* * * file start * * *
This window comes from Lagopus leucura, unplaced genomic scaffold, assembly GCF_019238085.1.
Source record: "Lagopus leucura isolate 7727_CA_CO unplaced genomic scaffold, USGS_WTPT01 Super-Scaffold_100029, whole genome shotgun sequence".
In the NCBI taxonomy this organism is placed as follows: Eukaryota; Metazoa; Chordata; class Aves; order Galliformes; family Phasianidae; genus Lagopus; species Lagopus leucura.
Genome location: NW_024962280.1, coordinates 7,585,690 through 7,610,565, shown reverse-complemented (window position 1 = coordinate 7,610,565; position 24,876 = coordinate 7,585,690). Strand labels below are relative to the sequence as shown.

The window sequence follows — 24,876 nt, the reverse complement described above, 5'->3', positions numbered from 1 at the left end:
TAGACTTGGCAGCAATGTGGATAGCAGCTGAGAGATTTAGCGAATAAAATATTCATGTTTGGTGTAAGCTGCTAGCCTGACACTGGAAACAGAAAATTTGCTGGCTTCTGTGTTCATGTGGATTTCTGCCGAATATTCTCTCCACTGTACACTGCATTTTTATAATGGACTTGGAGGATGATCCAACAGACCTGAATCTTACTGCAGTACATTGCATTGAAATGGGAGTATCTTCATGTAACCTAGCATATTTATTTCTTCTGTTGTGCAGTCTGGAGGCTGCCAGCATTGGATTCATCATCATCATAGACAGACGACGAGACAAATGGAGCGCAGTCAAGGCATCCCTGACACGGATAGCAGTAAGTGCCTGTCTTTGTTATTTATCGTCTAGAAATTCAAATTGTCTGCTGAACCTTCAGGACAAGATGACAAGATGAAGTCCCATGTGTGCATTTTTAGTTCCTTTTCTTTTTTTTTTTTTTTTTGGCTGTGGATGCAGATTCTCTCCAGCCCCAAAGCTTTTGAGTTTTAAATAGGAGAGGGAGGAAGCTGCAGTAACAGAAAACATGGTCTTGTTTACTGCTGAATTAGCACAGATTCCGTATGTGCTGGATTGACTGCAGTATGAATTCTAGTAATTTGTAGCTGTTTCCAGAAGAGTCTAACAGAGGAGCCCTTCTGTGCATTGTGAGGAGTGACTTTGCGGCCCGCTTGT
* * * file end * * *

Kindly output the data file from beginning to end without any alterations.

This window comes from Lagopus leucura, unplaced genomic scaffold, assembly GCF_019238085.1.
Source record: "Lagopus leucura isolate 7727_CA_CO unplaced genomic scaffold, USGS_WTPT01 Super-Scaffold_100029, whole genome shotgun sequence".
In the NCBI taxonomy this organism is placed as follows: Eukaryota; Metazoa; Chordata; class Aves; order Galliformes; family Phasianidae; genus Lagopus; species Lagopus leucura.
Genome location: NW_024962280.1, coordinates 7,585,690 through 7,610,565, shown reverse-complemented (window position 1 = coordinate 7,610,565; position 24,876 = coordinate 7,585,690). Strand labels below are relative to the sequence as shown.

The window sequence follows — 24,876 nt, the reverse complement described above, 5'->3', positions numbered from 1 at the left end:
TAGACTTGGCAGCAATGTGGATAGCAGCTGAGAGATTTAGCGAATAAAATATTCATGTTTGGTGTAAGCTGCTAGCCTGACACTGGAAACAGAAAATTTGCTGGCTTCTGTGTTCATGTGGATTTCTGCCGAATATTCTCTCCACTGTACACTGCATTTTTATAATGGACTTGGAGGATGATCCAACAGACCTGAATCTTACTGCAGTACATTGCATTGAAATGGGAGTATCTTCATGTAACCTAGCATATTTATTTCTTCTGTTGTGCAGTCTGGAGGCTGCCAGCATTGGATTCATCATCATCATAGACAGACGACGAGACAAATGGAGCGCAGTCAAGGCATCCCTGACACGGATAGCAGTAAGTGCCTGTCTTTGTTATTTATCGTCTAGAAATTCAAATTGTCTGCTGAACCTTCAGGACAAGATGACAAGATGAAGTCCCATGTGTGCATTTTTAGTTCCTTTTCTTTTTTTTTTTTTTTTTGGCTGTGGATGCAGATTCTCTCCAGCCCCAAAGCTTTTGAGTTTTAAATAGGAGAGGGAGGAAGCTGCAGTAACAGAAAACATGGTCTTGTTTACTGCTGAATTAGCACAGATTCCGTATGTGCTGGATTGACTGCAGTATGAATTCTAGTAATTTGTAGCTGTTTCCAGAAGAGTCTAACAGAGGAGCCCTTCTGTGCATTGTGAGGAGTGACTTTGCGGCCCGCTTGT